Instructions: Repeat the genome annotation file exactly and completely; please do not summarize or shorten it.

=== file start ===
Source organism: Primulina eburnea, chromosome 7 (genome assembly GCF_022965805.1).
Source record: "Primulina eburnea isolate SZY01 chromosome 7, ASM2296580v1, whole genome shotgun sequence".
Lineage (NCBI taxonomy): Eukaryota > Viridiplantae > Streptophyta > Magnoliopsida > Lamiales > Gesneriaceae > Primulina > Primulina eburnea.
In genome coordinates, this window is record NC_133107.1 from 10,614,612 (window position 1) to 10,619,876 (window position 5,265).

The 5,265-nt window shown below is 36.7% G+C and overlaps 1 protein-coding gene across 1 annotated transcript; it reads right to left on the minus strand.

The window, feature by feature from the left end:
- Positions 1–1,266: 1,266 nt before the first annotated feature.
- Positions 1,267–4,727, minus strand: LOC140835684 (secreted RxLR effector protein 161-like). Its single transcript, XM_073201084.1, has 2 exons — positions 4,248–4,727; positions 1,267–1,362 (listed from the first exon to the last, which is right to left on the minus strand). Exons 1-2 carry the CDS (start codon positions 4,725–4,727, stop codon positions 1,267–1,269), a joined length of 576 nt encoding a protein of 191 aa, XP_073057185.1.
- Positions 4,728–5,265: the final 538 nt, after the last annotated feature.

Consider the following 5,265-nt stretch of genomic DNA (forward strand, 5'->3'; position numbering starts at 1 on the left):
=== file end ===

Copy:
Source organism: Primulina eburnea, chromosome 7 (genome assembly GCF_022965805.1).
Source record: "Primulina eburnea isolate SZY01 chromosome 7, ASM2296580v1, whole genome shotgun sequence".
Lineage (NCBI taxonomy): Eukaryota > Viridiplantae > Streptophyta > Magnoliopsida > Lamiales > Gesneriaceae > Primulina > Primulina eburnea.
In genome coordinates, this window is record NC_133107.1 from 10,614,612 (window position 1) to 10,619,876 (window position 5,265).

The 5,265-nt window shown below is 36.7% G+C and overlaps 1 protein-coding gene across 1 annotated transcript; it reads right to left on the minus strand.

The window, feature by feature from the left end:
- Positions 1–1,266: 1,266 nt before the first annotated feature.
- Positions 1,267–4,727, minus strand: LOC140835684 (secreted RxLR effector protein 161-like). Its single transcript, XM_073201084.1, has 2 exons — positions 4,248–4,727; positions 1,267–1,362 (listed from the first exon to the last, which is right to left on the minus strand). Exons 1-2 carry the CDS (start codon positions 4,725–4,727, stop codon positions 1,267–1,269), a joined length of 576 nt encoding a protein of 191 aa, XP_073057185.1.
- Positions 4,728–5,265: the final 538 nt, after the last annotated feature.

Consider the following 5,265-nt stretch of genomic DNA (forward strand, 5'->3'; position numbering starts at 1 on the left):